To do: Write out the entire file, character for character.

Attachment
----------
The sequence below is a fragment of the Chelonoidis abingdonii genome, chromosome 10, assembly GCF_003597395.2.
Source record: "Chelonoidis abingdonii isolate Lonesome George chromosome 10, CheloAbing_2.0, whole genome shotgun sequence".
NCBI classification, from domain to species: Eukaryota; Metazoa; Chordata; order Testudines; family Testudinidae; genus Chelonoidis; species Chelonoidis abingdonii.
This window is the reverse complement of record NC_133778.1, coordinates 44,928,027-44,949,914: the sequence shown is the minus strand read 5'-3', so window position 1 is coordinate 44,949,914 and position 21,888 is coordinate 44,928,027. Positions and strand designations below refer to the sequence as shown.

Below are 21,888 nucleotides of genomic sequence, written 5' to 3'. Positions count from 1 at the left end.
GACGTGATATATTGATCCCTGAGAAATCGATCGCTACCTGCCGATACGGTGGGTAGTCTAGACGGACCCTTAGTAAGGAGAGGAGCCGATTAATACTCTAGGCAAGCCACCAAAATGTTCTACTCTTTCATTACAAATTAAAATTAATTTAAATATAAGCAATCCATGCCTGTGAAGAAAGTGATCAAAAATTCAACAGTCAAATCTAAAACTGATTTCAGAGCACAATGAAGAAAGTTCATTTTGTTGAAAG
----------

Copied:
The sequence below is a fragment of the Chelonoidis abingdonii genome, chromosome 10, assembly GCF_003597395.2.
Source record: "Chelonoidis abingdonii isolate Lonesome George chromosome 10, CheloAbing_2.0, whole genome shotgun sequence".
NCBI classification, from domain to species: Eukaryota; Metazoa; Chordata; order Testudines; family Testudinidae; genus Chelonoidis; species Chelonoidis abingdonii.
This window is the reverse complement of record NC_133778.1, coordinates 44,928,027-44,949,914: the sequence shown is the minus strand read 5'-3', so window position 1 is coordinate 44,949,914 and position 21,888 is coordinate 44,928,027. Positions and strand designations below refer to the sequence as shown.

Below are 21,888 nucleotides of genomic sequence, written 5' to 3'. Positions count from 1 at the left end.
GACGTGATATATTGATCCCTGAGAAATCGATCGCTACCTGCCGATACGGTGGGTAGTCTAGACGGACCCTTAGTAAGGAGAGGAGCCGATTAATACTCTAGGCAAGCCACCAAAATGTTCTACTCTTTCATTACAAATTAAAATTAATTTAAATATAAGCAATCCATGCCTGTGAAGAAAGTGATCAAAAATTCAACAGTCAAATCTAAAACTGATTTCAGAGCACAATGAAGAAAGTTCATTTTGTTGAAAG